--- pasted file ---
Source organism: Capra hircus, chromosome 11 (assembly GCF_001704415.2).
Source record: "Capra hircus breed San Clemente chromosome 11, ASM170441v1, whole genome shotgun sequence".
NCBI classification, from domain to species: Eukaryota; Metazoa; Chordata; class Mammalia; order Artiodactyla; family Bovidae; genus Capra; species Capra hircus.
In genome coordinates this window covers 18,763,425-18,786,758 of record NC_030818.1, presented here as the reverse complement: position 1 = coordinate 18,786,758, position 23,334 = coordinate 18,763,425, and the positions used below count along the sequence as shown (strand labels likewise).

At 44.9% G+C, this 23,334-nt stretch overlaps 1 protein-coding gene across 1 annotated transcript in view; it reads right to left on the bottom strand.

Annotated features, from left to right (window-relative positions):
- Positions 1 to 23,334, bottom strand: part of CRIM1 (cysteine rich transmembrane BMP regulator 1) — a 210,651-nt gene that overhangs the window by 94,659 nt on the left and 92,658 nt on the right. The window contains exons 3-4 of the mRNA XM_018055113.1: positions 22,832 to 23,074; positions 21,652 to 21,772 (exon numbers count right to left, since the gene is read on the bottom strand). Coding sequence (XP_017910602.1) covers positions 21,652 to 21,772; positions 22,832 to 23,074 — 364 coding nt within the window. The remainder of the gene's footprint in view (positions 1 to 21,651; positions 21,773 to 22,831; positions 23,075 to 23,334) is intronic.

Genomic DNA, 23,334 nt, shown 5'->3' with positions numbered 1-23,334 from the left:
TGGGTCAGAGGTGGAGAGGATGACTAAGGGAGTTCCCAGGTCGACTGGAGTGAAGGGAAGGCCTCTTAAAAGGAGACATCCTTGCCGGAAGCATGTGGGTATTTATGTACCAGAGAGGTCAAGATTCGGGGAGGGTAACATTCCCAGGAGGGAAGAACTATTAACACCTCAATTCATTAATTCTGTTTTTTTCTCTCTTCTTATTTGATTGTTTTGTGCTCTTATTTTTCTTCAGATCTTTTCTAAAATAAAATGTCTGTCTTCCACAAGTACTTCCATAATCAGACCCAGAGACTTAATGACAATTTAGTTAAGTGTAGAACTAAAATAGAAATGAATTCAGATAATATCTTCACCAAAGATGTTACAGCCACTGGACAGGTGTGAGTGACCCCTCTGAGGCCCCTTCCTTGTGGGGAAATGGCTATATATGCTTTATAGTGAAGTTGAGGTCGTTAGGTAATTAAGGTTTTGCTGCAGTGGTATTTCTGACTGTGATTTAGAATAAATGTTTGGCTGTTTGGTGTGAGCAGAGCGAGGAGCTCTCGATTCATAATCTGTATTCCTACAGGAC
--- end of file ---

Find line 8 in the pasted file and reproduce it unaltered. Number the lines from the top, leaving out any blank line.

Genomic DNA, 23,334 nt, shown 5'->3' with positions numbered 1-23,334 from the left: